by Stephen Whitney

This content is part of a series.

Great Expectations (6 of 8)
Series: John the Baptist
Stephen Whitney
Luke 1:67-79

Charles Dickens was one of the greatest English novelists. In 1860 his weekly magazine called All The Year Round had a sharp drop in sales. Some kind of dramatic change was needed in order for the magazine to survive. Charles decided to write a story about a
young man he might have been and each week to publish another
chapter in his magazine to boost sales.

The story was about a young boy named Pip whose parents had died and was being raised by his sister. One day he happened to met a prisoner who had escaped and demanded that Pip bring him something to eat and a file to cut the iron chain off of his leg. The man promised that somehow he would repay Pip for helping him.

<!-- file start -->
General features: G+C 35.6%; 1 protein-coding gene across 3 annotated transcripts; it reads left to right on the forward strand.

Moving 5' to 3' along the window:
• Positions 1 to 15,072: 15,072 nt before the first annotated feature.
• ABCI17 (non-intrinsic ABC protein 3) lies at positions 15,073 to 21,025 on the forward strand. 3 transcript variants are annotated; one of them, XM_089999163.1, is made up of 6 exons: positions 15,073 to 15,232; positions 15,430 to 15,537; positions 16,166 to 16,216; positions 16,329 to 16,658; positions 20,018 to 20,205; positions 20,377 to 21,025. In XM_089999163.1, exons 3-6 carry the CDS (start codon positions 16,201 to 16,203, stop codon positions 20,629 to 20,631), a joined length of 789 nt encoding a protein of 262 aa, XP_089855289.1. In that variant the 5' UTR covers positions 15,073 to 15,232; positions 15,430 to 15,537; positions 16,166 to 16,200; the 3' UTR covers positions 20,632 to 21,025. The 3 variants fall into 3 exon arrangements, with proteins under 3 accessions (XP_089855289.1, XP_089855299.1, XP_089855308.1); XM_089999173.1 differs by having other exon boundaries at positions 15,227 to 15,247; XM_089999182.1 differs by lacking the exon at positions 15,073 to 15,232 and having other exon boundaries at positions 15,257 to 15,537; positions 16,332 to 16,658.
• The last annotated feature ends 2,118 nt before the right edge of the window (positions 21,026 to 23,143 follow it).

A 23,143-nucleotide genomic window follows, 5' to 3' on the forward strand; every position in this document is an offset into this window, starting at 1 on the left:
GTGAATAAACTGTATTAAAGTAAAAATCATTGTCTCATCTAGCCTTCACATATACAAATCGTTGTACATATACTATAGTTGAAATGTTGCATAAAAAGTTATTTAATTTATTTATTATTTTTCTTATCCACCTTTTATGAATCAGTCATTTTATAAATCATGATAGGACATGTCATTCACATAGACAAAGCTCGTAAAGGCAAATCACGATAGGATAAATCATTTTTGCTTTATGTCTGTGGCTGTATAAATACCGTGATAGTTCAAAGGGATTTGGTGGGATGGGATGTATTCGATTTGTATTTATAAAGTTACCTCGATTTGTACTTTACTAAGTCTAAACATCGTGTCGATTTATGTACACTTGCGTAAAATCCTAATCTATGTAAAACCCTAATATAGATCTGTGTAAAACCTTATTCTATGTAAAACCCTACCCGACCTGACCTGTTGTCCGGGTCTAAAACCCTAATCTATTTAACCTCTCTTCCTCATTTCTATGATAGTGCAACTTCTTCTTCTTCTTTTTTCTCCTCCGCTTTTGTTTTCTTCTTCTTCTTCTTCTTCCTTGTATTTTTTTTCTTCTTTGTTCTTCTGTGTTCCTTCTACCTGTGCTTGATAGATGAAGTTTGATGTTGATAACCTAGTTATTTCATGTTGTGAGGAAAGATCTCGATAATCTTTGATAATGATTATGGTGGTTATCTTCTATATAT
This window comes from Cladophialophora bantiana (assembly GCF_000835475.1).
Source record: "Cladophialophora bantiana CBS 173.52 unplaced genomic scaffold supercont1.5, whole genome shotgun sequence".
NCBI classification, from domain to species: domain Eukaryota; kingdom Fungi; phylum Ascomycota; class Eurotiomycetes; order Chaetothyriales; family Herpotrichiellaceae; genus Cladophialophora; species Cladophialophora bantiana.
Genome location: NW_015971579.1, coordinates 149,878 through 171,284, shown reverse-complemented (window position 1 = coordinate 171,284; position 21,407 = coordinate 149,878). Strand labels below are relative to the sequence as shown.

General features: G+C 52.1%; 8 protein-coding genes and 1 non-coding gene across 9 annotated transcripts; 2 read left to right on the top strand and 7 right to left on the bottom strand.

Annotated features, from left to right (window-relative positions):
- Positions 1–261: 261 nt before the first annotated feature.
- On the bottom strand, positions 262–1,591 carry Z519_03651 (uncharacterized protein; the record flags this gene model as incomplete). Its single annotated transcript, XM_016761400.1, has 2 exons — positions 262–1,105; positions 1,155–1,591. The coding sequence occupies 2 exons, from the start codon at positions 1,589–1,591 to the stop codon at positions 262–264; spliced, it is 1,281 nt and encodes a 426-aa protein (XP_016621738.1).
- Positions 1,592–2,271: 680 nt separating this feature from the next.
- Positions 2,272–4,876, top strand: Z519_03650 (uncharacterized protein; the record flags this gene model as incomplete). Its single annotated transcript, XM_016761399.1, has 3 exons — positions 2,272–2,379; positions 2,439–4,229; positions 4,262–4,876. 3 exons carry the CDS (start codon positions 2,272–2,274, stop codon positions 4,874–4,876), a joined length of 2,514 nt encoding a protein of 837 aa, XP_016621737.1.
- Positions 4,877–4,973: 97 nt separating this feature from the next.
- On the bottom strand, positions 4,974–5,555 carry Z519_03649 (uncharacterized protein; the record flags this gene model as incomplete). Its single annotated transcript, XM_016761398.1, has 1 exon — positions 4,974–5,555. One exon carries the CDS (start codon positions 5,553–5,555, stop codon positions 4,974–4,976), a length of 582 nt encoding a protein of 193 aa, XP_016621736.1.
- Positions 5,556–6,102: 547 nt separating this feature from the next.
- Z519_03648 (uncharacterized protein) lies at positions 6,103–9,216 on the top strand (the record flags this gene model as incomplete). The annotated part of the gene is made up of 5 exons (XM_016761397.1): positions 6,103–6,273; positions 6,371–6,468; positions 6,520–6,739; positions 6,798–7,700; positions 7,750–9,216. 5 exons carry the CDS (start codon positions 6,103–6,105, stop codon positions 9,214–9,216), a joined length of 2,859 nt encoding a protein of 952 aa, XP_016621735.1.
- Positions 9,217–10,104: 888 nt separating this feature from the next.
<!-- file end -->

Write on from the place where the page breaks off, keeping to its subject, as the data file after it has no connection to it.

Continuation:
As an orphan living in the grim atmosphere of Joe's Blacksmith Shop and the poverty of his sister's home, Pip was willing and eager to learn. His one great ambition in life was to better his
position in society any way that he could.

During the fourth year of his apprenticeship in the blacksmith shop a stranger comes and tells him that he is to be "reared as a young
gentleman of great expectations" because an unknown person has
provided a large sum of money for his education and expects to make Pip his heir.

The convict which Pip had helped years before didn't forget his kindness and had sent money for his education to help him become
a gentleman because he had great expectations for him.

Parents often have great expectations for their children. They want them to grow up to be the best they can be and make the most they can of their lives. Zechariah is no different. The first words out of his mouth when he was able to speak are words of praise about the great expectations that God is going to do through his son John.


First, Zechariah looks back and remembers the past promises of God to the nation of Israel. It has been 400 years ...

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